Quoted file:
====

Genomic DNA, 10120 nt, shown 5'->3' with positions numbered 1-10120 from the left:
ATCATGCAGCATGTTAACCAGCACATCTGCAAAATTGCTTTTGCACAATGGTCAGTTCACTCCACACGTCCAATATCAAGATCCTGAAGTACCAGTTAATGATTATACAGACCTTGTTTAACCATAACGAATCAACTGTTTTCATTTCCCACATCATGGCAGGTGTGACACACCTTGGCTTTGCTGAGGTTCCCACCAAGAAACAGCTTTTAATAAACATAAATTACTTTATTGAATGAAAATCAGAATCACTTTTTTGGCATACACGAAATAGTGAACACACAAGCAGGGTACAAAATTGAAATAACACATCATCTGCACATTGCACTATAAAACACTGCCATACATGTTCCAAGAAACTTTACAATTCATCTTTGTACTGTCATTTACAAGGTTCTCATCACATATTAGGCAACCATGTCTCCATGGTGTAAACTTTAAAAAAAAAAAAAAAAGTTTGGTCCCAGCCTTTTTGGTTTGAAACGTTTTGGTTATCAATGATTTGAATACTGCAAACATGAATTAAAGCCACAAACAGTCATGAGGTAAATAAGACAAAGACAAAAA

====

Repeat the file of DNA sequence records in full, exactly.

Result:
Genomic DNA, 10120 nt, shown 5'->3' with positions numbered 1-10120 from the left:
ATCATGCAGCATGTTAACCAGCACATCTGCAAAATTGCTTTTGCACAATGGTCAGTTCACTCCACACGTCCAATATCAAGATCCTGAAGTACCAGTTAATGATTATACAGACCTTGTTTAACCATAACGAATCAACTGTTTTCATTTCCCACATCATGGCAGGTGTGACACACCTTGGCTTTGCTGAGGTTCCCACCAAGAAACAGCTTTTAATAAACATAAATTACTTTATTGAATGAAAATCAGAATCACTTTTTTGGCATACACGAAATAGTGAACACACAAGCAGGGTACAAAATTGAAATAACACATCATCTGCACATTGCACTATAAAACACTGCCATACATGTTCCAAGAAACTTTACAATTCATCTTTGTACTGTCATTTACAAGGTTCTCATCACATATTAGGCAACCATGTCTCCATGGTGTAAACTTTAAAAAAAAAAAAAAAAGTTTGGTCCCAGCCTTTTTGGTTTGAAACGTTTTGGTTATCAATGATTTGAATACTGCAAACATGAATTAAAGCCACAAACAGTCATGAGGTAAATAAGACAAAGACAAAAA